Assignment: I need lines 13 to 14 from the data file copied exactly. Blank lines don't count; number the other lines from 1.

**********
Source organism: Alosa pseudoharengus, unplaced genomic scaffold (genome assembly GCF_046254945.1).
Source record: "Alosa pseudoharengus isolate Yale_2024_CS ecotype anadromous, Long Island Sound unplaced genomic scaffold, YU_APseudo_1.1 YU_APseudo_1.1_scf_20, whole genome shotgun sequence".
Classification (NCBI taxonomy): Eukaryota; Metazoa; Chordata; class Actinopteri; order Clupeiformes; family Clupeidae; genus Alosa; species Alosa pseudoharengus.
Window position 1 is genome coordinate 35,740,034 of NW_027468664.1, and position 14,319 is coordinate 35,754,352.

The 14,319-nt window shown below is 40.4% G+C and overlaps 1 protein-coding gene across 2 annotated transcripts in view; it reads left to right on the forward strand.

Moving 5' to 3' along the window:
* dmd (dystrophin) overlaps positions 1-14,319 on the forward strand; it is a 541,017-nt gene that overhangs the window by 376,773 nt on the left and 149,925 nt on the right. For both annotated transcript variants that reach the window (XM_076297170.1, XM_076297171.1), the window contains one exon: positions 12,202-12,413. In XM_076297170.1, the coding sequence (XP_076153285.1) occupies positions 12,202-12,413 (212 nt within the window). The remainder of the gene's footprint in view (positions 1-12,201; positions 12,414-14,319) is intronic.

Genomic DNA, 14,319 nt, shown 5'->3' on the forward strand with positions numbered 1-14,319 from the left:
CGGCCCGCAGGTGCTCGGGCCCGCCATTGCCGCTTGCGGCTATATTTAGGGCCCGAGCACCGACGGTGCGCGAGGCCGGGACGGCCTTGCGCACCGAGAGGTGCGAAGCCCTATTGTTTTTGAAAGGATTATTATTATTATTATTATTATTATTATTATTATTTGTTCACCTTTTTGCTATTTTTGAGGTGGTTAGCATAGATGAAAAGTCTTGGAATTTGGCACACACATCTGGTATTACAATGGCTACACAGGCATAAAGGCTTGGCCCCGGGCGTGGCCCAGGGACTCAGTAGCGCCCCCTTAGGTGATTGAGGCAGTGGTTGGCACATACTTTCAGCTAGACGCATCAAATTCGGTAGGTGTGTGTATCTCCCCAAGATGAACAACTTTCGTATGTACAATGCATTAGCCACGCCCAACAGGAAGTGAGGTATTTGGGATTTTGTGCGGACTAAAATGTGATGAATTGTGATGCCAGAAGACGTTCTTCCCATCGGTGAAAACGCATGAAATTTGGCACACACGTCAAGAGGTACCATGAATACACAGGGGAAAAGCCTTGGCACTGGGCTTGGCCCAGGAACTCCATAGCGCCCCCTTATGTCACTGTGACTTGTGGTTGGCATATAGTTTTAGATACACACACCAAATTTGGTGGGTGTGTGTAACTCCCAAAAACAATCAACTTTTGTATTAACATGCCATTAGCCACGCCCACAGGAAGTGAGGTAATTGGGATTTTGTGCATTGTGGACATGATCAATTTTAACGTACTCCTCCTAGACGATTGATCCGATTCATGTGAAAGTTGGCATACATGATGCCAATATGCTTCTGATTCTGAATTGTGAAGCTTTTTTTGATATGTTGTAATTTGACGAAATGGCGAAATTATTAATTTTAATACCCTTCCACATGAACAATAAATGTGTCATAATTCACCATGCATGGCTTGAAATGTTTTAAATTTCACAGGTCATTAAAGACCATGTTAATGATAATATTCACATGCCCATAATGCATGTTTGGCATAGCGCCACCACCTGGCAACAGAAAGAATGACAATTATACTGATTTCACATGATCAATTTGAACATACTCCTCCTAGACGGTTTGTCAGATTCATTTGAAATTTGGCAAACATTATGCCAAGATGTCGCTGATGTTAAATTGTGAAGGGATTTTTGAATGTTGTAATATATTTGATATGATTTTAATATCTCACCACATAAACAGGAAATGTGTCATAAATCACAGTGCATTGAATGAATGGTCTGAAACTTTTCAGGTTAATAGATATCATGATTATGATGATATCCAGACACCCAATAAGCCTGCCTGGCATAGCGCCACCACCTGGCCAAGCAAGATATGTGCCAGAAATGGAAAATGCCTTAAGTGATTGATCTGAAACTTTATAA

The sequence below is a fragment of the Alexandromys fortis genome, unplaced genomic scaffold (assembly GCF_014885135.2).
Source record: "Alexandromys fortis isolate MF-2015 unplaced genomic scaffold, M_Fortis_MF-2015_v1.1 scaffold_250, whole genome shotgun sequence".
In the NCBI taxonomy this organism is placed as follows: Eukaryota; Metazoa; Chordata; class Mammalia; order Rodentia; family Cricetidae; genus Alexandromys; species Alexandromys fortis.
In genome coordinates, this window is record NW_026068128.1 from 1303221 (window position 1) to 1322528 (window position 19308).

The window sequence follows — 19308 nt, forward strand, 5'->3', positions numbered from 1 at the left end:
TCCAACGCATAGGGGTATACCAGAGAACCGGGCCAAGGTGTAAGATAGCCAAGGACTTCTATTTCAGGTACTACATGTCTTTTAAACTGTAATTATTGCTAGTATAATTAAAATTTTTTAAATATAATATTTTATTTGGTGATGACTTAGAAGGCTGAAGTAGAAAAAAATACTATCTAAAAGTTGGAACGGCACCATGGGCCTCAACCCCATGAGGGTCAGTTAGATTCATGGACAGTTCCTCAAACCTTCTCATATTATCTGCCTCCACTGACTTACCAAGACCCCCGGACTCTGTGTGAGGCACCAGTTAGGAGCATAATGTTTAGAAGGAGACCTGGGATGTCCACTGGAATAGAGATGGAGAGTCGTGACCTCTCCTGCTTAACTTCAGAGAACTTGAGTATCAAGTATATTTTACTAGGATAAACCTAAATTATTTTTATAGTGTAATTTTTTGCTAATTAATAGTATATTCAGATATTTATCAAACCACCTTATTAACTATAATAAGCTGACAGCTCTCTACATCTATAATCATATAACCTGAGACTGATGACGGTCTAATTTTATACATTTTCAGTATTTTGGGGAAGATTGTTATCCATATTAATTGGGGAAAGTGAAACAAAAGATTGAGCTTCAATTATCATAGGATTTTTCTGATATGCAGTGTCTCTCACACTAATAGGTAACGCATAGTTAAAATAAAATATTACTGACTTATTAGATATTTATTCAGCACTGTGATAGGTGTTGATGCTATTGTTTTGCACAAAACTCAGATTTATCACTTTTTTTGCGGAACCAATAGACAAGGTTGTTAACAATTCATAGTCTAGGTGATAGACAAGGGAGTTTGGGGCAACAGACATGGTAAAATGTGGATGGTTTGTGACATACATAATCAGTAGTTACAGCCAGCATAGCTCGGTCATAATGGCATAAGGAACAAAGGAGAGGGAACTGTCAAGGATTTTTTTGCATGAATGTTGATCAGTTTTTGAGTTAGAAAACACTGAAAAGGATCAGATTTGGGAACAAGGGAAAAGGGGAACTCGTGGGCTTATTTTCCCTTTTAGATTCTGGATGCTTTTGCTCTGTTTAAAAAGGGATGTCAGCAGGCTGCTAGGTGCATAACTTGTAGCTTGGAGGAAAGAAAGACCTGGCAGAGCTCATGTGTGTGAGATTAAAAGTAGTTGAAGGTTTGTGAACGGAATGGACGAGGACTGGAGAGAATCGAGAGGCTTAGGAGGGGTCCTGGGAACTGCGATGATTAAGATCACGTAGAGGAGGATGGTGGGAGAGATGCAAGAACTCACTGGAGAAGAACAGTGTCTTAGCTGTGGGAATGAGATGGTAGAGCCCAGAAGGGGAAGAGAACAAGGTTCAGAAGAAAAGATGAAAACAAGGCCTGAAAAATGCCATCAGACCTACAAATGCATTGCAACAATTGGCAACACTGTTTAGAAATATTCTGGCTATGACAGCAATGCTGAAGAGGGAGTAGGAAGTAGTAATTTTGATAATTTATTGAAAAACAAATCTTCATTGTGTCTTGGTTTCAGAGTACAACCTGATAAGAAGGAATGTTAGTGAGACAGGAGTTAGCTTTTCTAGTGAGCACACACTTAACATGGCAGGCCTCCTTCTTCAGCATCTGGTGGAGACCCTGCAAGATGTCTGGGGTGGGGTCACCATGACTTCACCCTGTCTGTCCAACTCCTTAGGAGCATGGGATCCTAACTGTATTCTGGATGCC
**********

In genome coordinates, this window is record NW_026068128.1 from 1303221 (window position 1) to 1322528 (window position 19308).

The window sequence follows — 19308 nt, forward strand, 5'->3', positions numbered from 1 at the left end: